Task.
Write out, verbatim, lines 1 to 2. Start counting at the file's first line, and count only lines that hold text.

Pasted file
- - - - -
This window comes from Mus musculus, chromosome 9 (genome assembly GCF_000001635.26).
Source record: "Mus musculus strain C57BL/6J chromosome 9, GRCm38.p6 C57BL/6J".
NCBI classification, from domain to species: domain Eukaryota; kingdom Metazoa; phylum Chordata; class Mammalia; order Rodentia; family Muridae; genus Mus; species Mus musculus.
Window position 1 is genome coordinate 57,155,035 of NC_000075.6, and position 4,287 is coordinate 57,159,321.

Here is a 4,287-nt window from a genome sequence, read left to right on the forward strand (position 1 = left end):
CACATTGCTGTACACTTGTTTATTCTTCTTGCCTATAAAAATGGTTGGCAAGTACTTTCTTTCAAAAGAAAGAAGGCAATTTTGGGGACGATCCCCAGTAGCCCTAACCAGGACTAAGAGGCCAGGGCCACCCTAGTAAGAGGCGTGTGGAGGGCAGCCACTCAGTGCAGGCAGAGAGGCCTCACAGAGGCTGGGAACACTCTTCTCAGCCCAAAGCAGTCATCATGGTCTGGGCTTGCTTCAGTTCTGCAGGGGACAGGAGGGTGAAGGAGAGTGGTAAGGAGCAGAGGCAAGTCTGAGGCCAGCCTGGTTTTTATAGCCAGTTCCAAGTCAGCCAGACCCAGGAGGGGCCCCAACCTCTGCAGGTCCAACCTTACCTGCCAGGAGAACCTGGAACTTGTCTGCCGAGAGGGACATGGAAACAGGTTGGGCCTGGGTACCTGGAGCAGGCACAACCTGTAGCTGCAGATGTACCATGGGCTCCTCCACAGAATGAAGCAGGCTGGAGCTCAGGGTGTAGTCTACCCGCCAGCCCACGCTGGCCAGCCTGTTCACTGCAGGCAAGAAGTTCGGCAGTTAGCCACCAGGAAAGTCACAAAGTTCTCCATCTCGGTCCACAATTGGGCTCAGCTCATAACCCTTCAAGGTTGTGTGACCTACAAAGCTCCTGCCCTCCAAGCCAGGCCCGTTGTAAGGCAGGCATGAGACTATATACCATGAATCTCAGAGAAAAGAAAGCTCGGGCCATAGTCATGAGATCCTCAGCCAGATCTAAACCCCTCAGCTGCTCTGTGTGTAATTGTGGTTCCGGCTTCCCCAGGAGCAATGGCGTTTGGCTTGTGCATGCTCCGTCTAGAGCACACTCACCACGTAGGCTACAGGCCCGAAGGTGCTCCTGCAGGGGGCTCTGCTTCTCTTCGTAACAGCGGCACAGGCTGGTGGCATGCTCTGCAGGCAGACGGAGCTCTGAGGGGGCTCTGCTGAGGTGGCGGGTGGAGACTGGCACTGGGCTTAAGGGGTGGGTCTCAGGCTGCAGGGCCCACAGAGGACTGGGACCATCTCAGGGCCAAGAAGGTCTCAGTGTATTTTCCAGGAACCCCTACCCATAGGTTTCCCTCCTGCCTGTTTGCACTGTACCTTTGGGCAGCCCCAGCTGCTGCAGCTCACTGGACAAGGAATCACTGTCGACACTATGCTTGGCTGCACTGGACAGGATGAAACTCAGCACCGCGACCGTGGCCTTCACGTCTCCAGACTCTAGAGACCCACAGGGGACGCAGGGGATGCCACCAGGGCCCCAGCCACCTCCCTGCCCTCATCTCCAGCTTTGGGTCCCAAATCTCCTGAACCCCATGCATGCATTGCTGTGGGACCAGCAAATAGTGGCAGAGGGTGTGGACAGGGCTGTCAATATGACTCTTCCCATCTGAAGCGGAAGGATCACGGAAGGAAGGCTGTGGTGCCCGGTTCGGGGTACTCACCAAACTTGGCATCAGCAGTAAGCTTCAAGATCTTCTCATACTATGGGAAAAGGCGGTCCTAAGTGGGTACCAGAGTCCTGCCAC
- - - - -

This window comes from Mus musculus, chromosome 9 (genome assembly GCF_000001635.26).
Source record: "Mus musculus strain C57BL/6J chromosome 9, GRCm38.p6 C57BL/6J".